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Design Fashion

Ten Garments Every Man Should Own

A Practical Guide to Building a Permanent Wardrobe

by (author) Pedro Mendes

Dundurn Press
Initial publish date
Mar 2021
Fashion, Fashion, Personal & Practical Guides
  • eBook

    Publish Date
    Mar 2021
    List Price
  • Hardback

    Publish Date
    Mar 2021
    List Price

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An accessible field guide to classic menswear and creating your own conscious closet.

Dressing well matters and it is easily within the grasp of any man, no matter his age or budget. The problem today is that many men don’t know where to turn for help in building a wardrobe.

Ten Garments Every Man Should Own is a practical and entertaining guide to dressing better by building a classic, sustainable, and ethically minded wardrobe, focused on quality garments. Each chapter covers an essential piece: shirt, jacket, hat, leather shoes, and more. Cutting through the clutter of online “experts” and fashion magazines, this book reveals the truth about what really makes a garment worth investing in and owning — how it is made, how it fits, and how it makes a man look.

About the author

Pedro Mendes is Canada’s leading classic men’s style expert. He has been published in Toronto Life, Zoomer, and the Globe and Mail among other newspapers and magazines and can be heard regularly on CBC Radio. Pedro lives in Toronto.


Pedro Mendes' profile page

Excerpt: Ten Garments Every Man Should Own: A Practical Guide to Building a Permanent Wardrobe (by (author) Pedro Mendes)


Leather Shoes

Cheap shoes look cheap even when they’re new, but good shoes look good even when they’re old. — G. Bruce Boyer

As the foundation of any outfit, shoes can teach you a lot about how to acquire and care for your entire wardrobe. A few pairs of good­-quality all-­leather shoes will last for years, if not decades; harmonize with a wide range of outfits and activities; and be a vehicle for learning about wardrobe maintenance. But I’ll be honest: building a shoe collection is hard work because of all the options and makers. Before I get into all that, though, let me explain the types of shoes I’m talking about.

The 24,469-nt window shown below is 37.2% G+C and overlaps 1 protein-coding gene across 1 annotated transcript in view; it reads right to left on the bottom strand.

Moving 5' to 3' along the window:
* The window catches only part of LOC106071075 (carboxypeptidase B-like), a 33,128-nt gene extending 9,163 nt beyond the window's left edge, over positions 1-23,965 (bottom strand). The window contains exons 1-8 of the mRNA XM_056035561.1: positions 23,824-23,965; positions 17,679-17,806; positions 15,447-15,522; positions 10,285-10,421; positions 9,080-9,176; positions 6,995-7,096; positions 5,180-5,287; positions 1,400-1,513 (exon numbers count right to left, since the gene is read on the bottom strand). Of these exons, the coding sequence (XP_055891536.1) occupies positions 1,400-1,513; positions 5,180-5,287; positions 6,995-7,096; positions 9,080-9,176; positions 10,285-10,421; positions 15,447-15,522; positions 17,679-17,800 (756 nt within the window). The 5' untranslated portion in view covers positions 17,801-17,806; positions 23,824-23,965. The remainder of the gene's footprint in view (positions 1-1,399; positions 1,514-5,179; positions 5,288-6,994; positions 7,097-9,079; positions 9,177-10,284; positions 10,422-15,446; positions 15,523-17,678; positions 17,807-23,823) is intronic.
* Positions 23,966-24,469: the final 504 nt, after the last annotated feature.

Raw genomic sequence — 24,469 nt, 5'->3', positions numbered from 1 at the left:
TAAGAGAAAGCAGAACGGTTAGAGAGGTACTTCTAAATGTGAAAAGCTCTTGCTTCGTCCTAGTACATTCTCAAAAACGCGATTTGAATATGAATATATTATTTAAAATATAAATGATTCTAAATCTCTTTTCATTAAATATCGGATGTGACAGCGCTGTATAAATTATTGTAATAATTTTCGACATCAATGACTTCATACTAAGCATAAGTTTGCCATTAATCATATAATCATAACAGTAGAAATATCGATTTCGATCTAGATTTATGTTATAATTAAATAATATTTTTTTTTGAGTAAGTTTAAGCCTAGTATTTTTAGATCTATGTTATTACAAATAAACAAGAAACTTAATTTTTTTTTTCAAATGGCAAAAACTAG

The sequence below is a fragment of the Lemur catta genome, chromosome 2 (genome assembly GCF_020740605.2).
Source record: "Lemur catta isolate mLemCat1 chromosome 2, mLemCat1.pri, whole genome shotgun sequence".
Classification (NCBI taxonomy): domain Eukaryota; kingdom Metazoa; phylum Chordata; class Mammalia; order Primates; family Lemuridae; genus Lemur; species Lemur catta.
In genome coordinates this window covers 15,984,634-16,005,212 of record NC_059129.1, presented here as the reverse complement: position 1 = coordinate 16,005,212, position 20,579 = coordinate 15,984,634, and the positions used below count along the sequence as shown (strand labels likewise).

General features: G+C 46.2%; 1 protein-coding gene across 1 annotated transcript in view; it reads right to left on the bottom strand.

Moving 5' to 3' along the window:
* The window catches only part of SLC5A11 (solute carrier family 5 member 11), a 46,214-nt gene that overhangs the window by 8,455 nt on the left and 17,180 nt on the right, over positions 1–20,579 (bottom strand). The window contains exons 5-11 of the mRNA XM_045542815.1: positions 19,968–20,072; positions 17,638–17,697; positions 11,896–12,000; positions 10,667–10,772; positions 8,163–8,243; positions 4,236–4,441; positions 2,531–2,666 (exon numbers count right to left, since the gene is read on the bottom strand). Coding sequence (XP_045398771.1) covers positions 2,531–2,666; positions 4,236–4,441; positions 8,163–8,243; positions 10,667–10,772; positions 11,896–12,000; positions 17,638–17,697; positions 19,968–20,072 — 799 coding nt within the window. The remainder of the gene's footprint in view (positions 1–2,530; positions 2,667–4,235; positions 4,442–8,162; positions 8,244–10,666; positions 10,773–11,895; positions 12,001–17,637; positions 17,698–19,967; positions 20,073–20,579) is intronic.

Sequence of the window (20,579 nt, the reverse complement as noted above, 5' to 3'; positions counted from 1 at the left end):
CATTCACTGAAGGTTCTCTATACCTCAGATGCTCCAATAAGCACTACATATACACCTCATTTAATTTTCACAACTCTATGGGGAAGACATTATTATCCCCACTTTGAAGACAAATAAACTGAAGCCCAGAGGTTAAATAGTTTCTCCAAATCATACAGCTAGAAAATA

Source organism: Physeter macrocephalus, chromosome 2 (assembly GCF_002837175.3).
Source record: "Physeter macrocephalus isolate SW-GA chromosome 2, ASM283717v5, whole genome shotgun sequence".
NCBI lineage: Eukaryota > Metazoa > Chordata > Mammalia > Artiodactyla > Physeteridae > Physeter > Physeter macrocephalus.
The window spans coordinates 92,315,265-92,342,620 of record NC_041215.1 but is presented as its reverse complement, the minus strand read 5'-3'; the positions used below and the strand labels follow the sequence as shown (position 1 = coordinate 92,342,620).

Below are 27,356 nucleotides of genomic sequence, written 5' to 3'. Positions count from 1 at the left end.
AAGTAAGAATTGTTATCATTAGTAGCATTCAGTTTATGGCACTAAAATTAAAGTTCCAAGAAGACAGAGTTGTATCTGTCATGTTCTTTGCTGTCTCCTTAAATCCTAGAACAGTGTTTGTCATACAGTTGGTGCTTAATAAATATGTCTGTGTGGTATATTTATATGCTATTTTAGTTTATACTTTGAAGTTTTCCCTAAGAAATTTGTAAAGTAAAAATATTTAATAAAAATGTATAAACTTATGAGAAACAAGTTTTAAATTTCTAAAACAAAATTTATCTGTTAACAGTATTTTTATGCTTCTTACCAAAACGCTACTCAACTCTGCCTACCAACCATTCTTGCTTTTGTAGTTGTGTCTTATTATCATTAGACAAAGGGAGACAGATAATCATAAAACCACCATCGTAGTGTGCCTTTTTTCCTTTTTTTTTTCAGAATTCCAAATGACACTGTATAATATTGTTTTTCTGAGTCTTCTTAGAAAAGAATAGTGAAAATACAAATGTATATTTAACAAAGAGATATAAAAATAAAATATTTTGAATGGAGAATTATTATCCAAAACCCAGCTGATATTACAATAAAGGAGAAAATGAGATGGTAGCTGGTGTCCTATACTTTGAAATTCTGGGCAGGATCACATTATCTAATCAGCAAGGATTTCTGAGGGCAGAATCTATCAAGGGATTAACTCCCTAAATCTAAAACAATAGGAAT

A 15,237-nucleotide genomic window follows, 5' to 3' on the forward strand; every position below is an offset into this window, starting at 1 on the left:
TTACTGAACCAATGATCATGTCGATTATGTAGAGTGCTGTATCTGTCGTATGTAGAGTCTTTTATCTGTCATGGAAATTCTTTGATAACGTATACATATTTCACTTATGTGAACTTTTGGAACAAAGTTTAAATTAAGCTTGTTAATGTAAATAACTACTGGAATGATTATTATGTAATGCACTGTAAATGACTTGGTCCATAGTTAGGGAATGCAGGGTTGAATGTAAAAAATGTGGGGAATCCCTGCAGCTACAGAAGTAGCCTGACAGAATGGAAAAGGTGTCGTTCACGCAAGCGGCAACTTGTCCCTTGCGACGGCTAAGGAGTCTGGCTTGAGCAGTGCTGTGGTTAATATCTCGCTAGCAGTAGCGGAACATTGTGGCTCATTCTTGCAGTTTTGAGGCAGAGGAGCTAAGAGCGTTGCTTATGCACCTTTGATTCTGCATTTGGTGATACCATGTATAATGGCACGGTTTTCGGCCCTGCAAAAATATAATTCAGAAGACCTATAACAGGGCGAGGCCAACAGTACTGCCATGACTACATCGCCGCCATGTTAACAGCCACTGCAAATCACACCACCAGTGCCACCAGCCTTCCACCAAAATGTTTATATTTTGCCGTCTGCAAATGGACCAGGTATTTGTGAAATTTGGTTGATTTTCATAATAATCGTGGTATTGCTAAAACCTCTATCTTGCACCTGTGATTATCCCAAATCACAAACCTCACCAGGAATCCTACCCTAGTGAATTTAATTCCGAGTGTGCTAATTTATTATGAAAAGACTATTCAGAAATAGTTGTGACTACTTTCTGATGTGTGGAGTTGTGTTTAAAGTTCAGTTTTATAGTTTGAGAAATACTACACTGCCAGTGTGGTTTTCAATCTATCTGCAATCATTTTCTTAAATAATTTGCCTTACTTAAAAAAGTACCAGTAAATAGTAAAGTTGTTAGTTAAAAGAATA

By the 1930s, the styles I suggest in this chapter — oxfords, derbies, monks, and loafers — had all been well established. Standard pairs look almost identical to what is being sold today, except for subtle things like silhouette and decoration. And those change mostly from maker to maker, not so much over time. Perhaps because they are so useful while not extreme in design, classic leather shoes seem to escape the fluctuations of fashion unlike any other garment. That alone makes them well worth an investment.


Before we get down to the nuts and bolts of leather shoes, the overarching argument is that you need to invest in quality. This is much easier said than done. Most of us have grown accustomed — and not just with shoes — to poor quality. There has been a rush to the bottom in the mass­market footwear industry, and most customers are unaware of how flimsy and poorly made their shoes are until the shoes start to fall apart after a short time. Even then, we are so used to it, and the shoes are so cheap, that we just buy another pair. And over time we spend a fair amount of money topping up landfills and unknowingly promoting poor working conditions.